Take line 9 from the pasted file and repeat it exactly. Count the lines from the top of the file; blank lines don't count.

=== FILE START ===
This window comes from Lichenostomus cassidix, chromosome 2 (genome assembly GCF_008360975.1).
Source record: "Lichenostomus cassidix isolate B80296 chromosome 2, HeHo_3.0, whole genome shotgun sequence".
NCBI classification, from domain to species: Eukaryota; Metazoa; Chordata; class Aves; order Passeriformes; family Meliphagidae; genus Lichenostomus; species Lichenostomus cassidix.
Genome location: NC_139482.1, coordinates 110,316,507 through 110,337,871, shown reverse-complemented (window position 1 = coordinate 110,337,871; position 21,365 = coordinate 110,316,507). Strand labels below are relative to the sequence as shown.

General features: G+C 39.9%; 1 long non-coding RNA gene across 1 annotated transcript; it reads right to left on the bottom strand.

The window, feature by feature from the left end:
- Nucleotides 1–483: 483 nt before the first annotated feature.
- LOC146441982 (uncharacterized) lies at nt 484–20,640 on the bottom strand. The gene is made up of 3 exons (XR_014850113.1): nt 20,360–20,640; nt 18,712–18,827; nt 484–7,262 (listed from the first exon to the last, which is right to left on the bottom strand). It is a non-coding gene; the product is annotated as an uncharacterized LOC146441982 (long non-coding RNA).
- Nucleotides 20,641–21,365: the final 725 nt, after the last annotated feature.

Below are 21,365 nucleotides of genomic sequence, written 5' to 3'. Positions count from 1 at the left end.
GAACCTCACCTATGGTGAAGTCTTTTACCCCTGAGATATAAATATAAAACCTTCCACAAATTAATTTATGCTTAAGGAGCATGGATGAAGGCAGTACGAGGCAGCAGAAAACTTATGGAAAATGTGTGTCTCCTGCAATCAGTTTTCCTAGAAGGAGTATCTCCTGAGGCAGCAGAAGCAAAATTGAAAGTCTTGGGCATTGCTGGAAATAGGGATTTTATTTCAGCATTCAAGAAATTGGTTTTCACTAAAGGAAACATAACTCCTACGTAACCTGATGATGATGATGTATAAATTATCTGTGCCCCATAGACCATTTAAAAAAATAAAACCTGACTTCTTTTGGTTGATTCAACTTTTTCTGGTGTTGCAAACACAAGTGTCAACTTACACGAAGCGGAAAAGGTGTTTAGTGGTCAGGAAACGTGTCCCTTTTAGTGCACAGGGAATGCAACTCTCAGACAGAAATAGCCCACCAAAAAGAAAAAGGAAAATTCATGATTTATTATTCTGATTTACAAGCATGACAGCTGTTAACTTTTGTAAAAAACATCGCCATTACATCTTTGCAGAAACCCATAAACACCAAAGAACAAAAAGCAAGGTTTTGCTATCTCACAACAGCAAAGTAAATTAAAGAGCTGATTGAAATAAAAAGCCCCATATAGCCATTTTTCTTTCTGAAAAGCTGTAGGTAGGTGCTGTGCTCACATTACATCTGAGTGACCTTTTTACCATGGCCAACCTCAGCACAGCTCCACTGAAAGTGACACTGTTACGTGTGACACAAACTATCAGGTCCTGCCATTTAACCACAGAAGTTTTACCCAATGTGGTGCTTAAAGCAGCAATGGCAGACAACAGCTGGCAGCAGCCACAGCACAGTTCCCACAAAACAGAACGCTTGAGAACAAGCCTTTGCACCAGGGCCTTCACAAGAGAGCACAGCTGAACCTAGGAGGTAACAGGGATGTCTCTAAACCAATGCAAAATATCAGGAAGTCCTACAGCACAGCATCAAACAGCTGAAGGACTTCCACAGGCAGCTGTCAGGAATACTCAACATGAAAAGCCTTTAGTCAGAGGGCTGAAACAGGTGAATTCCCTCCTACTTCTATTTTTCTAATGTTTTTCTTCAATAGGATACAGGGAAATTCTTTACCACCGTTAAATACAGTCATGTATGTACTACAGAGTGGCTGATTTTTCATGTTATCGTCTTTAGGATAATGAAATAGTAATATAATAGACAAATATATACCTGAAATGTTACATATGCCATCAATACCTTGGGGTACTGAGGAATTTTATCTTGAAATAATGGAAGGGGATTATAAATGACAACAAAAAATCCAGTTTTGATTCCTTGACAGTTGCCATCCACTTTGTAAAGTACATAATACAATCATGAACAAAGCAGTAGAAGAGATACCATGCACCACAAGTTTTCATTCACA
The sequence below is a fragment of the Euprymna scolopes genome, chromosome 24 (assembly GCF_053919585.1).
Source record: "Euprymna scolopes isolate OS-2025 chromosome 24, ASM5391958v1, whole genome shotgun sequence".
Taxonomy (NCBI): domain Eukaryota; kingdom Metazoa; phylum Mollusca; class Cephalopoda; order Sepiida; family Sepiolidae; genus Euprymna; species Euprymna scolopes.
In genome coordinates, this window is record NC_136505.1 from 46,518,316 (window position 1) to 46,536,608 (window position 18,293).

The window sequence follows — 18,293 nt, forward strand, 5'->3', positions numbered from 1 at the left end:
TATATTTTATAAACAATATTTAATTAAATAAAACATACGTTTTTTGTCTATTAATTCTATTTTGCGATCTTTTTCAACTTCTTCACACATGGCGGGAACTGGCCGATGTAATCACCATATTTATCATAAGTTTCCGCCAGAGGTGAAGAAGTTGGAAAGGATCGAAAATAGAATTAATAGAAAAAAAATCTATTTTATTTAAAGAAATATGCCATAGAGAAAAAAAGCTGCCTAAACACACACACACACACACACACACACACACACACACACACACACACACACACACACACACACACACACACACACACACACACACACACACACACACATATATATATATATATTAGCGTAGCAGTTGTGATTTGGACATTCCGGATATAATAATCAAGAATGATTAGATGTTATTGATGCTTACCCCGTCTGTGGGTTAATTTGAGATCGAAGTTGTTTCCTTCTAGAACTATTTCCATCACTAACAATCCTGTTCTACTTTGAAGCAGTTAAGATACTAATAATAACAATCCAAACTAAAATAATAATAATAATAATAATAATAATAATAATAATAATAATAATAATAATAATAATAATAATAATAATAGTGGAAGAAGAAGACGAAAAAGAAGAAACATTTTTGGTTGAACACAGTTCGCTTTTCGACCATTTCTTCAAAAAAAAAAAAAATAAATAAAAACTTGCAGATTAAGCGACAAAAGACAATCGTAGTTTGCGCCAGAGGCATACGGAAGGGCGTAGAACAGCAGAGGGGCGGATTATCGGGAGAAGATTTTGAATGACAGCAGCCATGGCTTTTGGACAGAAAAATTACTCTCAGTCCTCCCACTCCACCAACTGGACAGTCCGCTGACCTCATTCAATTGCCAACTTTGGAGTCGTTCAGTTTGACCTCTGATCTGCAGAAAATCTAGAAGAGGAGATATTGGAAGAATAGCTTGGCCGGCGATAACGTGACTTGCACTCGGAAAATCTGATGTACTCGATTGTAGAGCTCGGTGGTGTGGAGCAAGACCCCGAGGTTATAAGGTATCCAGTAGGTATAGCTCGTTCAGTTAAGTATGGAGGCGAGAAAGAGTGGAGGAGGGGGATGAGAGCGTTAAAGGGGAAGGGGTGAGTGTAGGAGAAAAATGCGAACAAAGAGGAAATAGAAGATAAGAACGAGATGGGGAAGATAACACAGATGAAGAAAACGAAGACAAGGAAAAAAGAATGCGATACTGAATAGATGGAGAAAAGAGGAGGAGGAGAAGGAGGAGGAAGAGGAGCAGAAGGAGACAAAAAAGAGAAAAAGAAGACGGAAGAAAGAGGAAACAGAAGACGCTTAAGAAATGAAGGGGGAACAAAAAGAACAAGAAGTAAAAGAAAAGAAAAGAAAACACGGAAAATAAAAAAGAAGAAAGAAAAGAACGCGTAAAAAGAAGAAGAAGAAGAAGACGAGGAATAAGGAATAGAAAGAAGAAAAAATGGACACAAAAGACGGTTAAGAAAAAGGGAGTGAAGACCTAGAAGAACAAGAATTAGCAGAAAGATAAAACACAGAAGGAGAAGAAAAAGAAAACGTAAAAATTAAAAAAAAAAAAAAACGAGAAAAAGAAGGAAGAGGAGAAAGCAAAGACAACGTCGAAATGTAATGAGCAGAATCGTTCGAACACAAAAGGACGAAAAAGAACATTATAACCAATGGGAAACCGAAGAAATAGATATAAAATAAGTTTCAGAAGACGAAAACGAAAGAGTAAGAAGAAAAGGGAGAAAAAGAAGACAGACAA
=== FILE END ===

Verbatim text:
- Nucleotides 20,641–21,365: the final 725 nt, after the last annotated feature.